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of judges that have decided this way now pretty much across the board whenever it comes up. they looked at those statements. now they may be wrong to do that. >> they are. >> a lot of judges have done that. the fourth circuit court of appeals is not the ninth circuit. the fourth circuit is not known as some sort of wild-eyed -- >> i know. >> hippie court. >> they're not the ninth circuit, no doubt about it. >> coming up -- >> the only thing i will say about that is i had -- i spoke to a very conservative federal judge who is well thought of. and the anger that he is feeling and all federal judges, or most federal judges are feeling toward donald trump's attack on the judiciary, i just think it's having an impact. >> this is a pattern with this president. the media, the law. >> and he has offended the fbi. he has offended the courts. they're running past any chance they have to stick an elbow in
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him. we've seen it not just with these federal judges in hawaii or everywhere else. we've also seen it from the supreme court in the north dakota -- north carolina voter i.d. law. >> the trump administration's headaches with foreign policy. new scrutiny over his staff's russia contacts. blowback over the paris climate agreement and now word the president won't move the embassy in israel from jerusalem to tel aviv. to jerusalem. the other way around. and what the president missed in his comments about pittsburgh yesterday. "morning joe" continues in a moment. >> i was elected to represent the citizens of pittsburgh, not paris. so you miss the big city?
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the paris accord is very unfair. the wealth of our middle class has been ripped from their homes. >> taking away the great wealth of our nation. it's great wealth. it's phenomenal wealth. >> politicians prospered but the jobs left. >> we lost jobs, lowered wages, shuttered factory zbr.
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>> the factories shuttered while the wealth, strength and confidence of our country has dissipated to agreements that disadvantages the united states. while the people have born the cost. >> costing the united states a vast fortune. >> we've enriched foreign industry at the expense of american industry. >> it just transfers those jobs out of america and the united states. >> we've made other countries rich. >> and ships them to foreign countries. >> washington flourished but the people did not share in its weth. >> and the american family will suffer the consequences. >> it's going to be only america first. >> the citizens of pittsburgh, not paris. >> this american carnage stops right here. >> a reassertion of america's
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sovereignty. >> right now. >> you know, actually -- and if you look at what's happened historically, you can certainly understand everything he's saying there. because the united states is ranked 43, 44th, 45th in economic prowess over the past decade. and, you know, how we went from number -- wait a second. no. we've been the top power in the world. >> well, steve bannon writes a good speech when he wants to write a good speech. and you can tell he wrote both those speeches. >> it's stupidity. it's ahistorical. it's a lie that donald trump is telling to himself and his supporter. >> or steve's telling. >> do we have that old "time" magazine article? i'm serious. "time" magazine was right. steve bannon is president of the united states. he has gone in. donald trump doesn't know anything about policy. donald trump doesn't know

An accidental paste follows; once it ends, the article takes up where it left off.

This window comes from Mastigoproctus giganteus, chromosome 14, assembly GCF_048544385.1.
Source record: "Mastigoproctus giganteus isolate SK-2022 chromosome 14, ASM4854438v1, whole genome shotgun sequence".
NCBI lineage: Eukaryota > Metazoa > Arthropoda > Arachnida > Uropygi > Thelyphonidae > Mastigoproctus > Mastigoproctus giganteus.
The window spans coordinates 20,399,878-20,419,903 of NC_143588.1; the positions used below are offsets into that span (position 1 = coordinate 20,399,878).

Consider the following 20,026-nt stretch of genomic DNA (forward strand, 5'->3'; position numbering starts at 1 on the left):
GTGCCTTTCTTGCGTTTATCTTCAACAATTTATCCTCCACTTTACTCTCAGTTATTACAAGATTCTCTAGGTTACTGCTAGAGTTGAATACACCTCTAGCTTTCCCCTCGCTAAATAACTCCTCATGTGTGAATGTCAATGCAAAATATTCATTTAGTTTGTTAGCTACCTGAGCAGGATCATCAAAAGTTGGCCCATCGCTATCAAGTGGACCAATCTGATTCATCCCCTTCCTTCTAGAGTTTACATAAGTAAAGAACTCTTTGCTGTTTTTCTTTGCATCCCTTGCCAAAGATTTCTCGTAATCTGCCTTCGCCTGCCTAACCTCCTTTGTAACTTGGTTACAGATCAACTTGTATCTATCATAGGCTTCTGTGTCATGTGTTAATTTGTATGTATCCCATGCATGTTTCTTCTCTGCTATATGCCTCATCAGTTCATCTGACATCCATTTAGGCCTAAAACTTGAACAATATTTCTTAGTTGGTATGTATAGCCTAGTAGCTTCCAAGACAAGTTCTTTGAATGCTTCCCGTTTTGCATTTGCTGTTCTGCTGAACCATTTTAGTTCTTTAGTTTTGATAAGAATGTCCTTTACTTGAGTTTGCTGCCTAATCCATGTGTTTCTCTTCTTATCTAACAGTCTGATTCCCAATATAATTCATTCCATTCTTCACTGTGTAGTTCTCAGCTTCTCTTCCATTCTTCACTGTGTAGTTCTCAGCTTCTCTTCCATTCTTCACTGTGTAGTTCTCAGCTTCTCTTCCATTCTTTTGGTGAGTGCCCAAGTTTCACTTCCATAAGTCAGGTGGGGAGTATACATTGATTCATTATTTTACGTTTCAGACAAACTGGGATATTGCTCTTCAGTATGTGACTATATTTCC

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anything about politics. donald trump doesn't know anything about anything. he can get up and give a good speech. you listen to him talk about any topic and he wanders from sentence to sentence to sentence. so steve bannon is now the president of the united states. and that was more clear yesterday than ever before, mika. >> which is about the worst thing that could happen to the united states. with us here in washington, senior political analyst for nbc news and msnbc, mark halperin, washington anchor for bbc news america katty kay, jeremy bash and, joining the conversation, political reporter for the washington post and moderator of "washington week" on pbs, robert costa. >> so, robert costa, i certainly do not ask you to associate yourself with any of my remarks. >> thank you for that. >> because you are a working reporter with contacts in the white house. you're welcome.
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there is no doubt over the past month, month and a half especially, we've seen steve bannon fight back against jared kushner and now has the preeminent role inside the white house. doesn't he? >> the president, i'm told, is very concerned about keeping his base. and bannon, to him, to the president, is someone who helps keep that flame lit. and i think kushner's struggles with russia-related issues have helped bannon come back within the west wing priebus and bannon came back from the overseas trip early and started thinking through this while the rest of the administration was abroad. >> he was telling his friends that he was going to finish jared off with russian stories that he didn't have to, quote, worry about the son-in-law because of russia. and then smiled and laughed to his friends. and then a few days later, steve